3. re diesels, i cannot highly enough recommend older indirect injection diesels which are 100% mechanical systems. Modern diesels (most anything sold in the western world after the mid 90s) have electronically controlled injection, and are thus prone to the same class of electric/electronic failures and complex system interdependence with sensors and computer etc, as gasoline cars. Leaving out extreme EMP scenarios, a bigger daily reason to reject those complex systems is just that- theyre complex and instead of the parts reinforcing each other to give more robustness, theyre all critical and a single one of them malfunctioning renders the whole system inoperable. Theyre not user-servicable parts (usually the only maintenance is ‘throw away and replace), theyre expensive, and they DO fail. ive had a number of old ’80s mercedes and VW diesels which went for hundreds of thousands of miles with zero failures and the only maintenance other than filters, oil, etc, was items like annual valve adjustments on the benzes (half hour job with low tech wrenches and a couple shims for gap checking) , or every few years replacing a timing belt on the VW’s (few hours job with similarly primitive tools you probably already have). The only electronics in those cars is in the timing circuit for the glow plugs and while ive never had one fail maybe they can.. in which case you’ll have a hard start (in a cold winter you’d then need to manually short the glow circuit to battery to get some heat). If you want to eliminate even that you could as well just put a manual switch to engage or
    disengage the glow plugs.
    Anyway. Modern diesels are so complex that the diesel aspect is kind of lost in a sea of electronics. find an old one.

    1. Anon,,,,so well put ,,early 5.9 Cummins can be kept running with tractor parts , my phase 1. 93 dodge still ran good at 500k ,glow pluge switch ,choke cable rack shutoff ,chev 100amp alt , No computer no crank senser no electrical problems,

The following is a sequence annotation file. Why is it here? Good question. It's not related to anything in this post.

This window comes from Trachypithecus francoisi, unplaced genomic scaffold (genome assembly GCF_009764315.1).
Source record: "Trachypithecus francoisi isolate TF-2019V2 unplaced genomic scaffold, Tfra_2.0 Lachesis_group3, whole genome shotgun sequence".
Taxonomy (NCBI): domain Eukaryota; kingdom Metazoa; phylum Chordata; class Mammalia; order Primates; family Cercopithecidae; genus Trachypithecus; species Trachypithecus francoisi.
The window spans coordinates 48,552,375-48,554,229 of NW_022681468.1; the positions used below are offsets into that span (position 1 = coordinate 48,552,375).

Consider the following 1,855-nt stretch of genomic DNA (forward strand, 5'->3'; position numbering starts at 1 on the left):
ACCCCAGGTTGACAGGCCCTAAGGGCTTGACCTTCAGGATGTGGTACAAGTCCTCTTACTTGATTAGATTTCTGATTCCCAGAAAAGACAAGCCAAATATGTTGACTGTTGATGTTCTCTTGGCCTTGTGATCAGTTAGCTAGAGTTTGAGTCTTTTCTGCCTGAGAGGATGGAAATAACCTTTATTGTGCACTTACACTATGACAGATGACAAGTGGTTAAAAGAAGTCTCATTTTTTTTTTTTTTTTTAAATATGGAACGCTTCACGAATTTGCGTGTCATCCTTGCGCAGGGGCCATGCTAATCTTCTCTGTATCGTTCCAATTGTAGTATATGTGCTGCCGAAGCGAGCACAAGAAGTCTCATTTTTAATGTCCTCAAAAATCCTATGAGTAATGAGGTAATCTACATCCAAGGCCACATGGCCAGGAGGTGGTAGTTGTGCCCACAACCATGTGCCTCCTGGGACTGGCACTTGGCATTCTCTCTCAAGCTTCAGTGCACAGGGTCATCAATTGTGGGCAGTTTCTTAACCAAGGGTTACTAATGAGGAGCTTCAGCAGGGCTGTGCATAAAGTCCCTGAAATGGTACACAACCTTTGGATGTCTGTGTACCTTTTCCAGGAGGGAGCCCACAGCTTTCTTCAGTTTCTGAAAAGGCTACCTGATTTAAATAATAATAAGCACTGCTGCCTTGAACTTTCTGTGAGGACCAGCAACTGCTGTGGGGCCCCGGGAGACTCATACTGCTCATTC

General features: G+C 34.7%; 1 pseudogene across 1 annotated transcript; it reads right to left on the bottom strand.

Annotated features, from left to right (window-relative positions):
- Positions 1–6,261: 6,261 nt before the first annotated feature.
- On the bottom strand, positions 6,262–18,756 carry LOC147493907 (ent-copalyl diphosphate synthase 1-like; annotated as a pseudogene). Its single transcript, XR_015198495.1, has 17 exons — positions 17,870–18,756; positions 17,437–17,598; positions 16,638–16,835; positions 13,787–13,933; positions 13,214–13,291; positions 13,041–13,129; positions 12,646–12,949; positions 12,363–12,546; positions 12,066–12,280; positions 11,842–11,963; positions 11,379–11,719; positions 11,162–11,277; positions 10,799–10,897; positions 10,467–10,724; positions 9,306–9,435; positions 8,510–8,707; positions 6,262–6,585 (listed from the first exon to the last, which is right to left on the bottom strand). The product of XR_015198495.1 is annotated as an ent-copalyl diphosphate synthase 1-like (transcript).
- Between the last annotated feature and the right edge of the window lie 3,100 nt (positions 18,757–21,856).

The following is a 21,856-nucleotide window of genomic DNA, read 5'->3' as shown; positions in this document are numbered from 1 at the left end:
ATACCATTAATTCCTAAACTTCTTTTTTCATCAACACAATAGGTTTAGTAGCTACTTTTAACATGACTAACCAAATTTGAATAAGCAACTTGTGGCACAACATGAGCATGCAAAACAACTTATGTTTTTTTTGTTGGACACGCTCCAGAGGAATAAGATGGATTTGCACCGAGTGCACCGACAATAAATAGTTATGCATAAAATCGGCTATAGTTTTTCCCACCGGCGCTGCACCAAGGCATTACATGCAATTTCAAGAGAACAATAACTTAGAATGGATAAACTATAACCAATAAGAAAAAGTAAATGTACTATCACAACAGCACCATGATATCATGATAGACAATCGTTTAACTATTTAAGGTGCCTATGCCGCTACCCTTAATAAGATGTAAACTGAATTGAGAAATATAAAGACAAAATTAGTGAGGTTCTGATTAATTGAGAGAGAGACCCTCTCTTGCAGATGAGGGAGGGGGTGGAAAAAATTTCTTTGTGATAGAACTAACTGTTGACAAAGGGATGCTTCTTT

2. Spent a couple of days stuck in the Colorado mountains when the Ford diesel pickup I was riding in had a problem with one of the sensors. A $20 part and 5 minutes work to install it, but the parts store was hours away and there was no useful commo on hand.

      Simpler is always better in the back country and in times of trouble.

  4. another comment: while we talk about long distance bug-outs and theyre a stock item in a lot of scenarios, we need to remember that theyre not very practical in a true SHTF situation. Just 2 months ago i got a reminder about this. My ‘home base’ and also what one would call my BOL is a small village on a mountainside on an island where we have friends, relatives, and roots going way back etc. but, in the modern world one also needs a job and some income, and for many years i have been working a thousand miles away in another country. If the SHTF while i was away in switzerland-mode, my bug-out back to greece would be something like ken & terry layton in patriots, but through 4 or 5 other countries along the way and several different languages!
    My simplest route was half driving and half on ferries, through northern italy and then crossing the adriatic, and then another shorter sea-crossing of a hundred miles or so to home. I do this route several times a year. Now northern italy was starting to show some small regions where they were closing roads and cutting off movement! i made the call and we packed the car (early 90s diesel VW naturally!) with whatever we could think of, and hit the road that friday. We got to ancona and got on the ship without much trouble, got across country and on the other ship, and got home, about 48 hours later, some delays and very tired but otherwise just fine.. By the time we had gotten home though, we saw that the day after we drove through italy, they closed the roads and if we’d have waited just one more day we’d have been stuck. It really felt like we’d just made that proverbial thousand mile bug-out in the nick of time!
    but thats not at all a practical plan to depend on. The decision to pack up and leave at the time we did was made after some serious thinking and yes some prayer. Days after arriving home they shut down the whole country and we (like the rest of the country) were under house arrest for a month and a half, and only this week are we ‘allowed’ out without a special permit. We’re still confined to the island though for several more weeks as they arent allowing passengers on the ships, only deliveries of goods., and no news on when i’ll be able to get back up to my job and apartment up there. They still have the whole company ‘working from home’ anyway so it doesnt matter much at the moment but now having lived through the lite version of that scenario we are seriously rethinking priorities and will try to find any sort of work that will allow us to eliminate that very very long and fragile link. Being at the wrong end of that when TSHTF could make the whole point of prepping moot.